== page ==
What to Know About Attic Ladders
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Do you have unused storage space in your attic? Install an attic ladder to reclaim it.
You have all that storage space in your attic, but lifting boxes through that rough-hewn hole in the ceiling can be difficult, and dangerous, from a step ladder. It’s time to reclaim that unused area and install an attic ladder.
An attic ladder is sometimes called an attic stair. It is essentially a ladder that sits in a frame in the ceiling and pulls down to allow access to the attic. Here are a few things to remember before buying and installing an attic ladder:
Your new attic ladder needs to fit between the existing joists in your ceiling or in an old attic access spot. Most attic ladders need approximately a 22-1/2- in. x 54-in. opening, but compact kits are available to fit tighter spaces. Choose a spot that allows you to safely step on and off the bottom and top rungs while carrying boxes or bags.
After you’ve found the right location, measure the distance from the ceiling to the floor. Attic ladders are available in different lengths, and you want the bottom of the “stringers” (ladder rails) to fully extend and touch the floor. If the stringers end up being too long, they can usually be trimmed to fit. Also, check the height of the attic space to make sure there is enough room for the ladder to fold or slide freely into the space.
Measure the top and bottom of the framed opening, using the smallest of the measurements as your guide. You should also check the load limit on the attic ladder kit to make sure it will be safe for family members to climb up and down the ladder with the added weight of storage boxes.
What’s Your Type?
Attic ladders fold, telescope, scissor or slide up into the attic space. Some have electric motors. Attic ladders are often made of wood, but some are made of aluminum or steel.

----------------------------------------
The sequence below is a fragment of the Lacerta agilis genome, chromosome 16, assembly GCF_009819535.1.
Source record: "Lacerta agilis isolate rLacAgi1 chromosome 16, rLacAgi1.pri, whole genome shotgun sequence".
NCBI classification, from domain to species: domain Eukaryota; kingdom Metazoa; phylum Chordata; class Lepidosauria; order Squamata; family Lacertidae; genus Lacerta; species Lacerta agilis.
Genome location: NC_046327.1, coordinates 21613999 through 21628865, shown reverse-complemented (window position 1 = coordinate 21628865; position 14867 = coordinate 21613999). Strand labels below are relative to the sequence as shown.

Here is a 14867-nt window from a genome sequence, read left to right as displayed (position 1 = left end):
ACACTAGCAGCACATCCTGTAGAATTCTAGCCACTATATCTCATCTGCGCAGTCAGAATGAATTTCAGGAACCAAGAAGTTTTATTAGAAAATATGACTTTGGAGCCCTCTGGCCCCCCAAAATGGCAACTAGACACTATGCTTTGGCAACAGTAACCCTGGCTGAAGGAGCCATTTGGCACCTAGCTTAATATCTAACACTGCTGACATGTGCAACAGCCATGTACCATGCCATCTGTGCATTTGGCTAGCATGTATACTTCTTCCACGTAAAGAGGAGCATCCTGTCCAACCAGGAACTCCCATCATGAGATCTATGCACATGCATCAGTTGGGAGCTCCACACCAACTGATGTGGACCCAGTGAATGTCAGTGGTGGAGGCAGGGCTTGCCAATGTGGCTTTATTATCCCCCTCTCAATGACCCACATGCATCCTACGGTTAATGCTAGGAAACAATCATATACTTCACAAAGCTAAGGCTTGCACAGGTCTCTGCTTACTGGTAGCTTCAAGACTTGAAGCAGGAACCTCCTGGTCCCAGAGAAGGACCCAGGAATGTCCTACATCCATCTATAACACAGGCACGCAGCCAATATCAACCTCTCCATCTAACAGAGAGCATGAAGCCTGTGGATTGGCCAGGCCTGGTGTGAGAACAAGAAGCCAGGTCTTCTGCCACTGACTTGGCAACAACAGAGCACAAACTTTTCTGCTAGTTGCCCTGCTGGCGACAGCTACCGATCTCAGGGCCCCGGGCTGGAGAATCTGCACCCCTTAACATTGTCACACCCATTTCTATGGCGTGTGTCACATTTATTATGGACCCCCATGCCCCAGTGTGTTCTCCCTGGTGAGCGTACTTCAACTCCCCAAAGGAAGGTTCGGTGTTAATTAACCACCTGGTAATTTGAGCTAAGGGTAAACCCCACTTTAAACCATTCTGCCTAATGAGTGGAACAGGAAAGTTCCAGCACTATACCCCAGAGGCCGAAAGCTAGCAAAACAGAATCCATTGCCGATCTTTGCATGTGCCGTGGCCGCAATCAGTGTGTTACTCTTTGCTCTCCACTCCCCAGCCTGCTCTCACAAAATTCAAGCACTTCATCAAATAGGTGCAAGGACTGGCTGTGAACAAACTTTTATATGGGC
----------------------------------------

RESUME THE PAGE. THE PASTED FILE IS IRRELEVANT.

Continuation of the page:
Consider whether you’d prefer to hold on to a handrail as you carry items up and down the attic ladder, or use the upper rung for support. The National Safety Council (NSC) advises three points of contact with any ladder at all times.
Attic ladders have either traditional rungs or shallow steps. The angle of an extended attic ladder may differ as well, but it is usually steeper than a regular staircase.
Prices range from less than $150 to more than $1,500, depending on load limit, material, quality of construction, length and the size of the opening.
If you’re in the market for an all-purpose step ladder, check out this video about one of our favorites.
Hiring an installer could cost equal to or more than the cost of the attic ladder itself. DIYers with moderate experience can complete this installation by following the instructions that come with the kit. Whether you do the installation or someone else does it for you, be sure to inspect the finished project before anyone uses the ladder. Look for unwanted gaps, missing or loose fasteners, or broken or cracked parts. Fix any problems before letting anyone make the inaugural climb into the attic.
Make sure your attic ladder door closes tightly and has weather stripping to reduce heat loss. You could add weather stripping or an insulated cover box after you have installed the kit.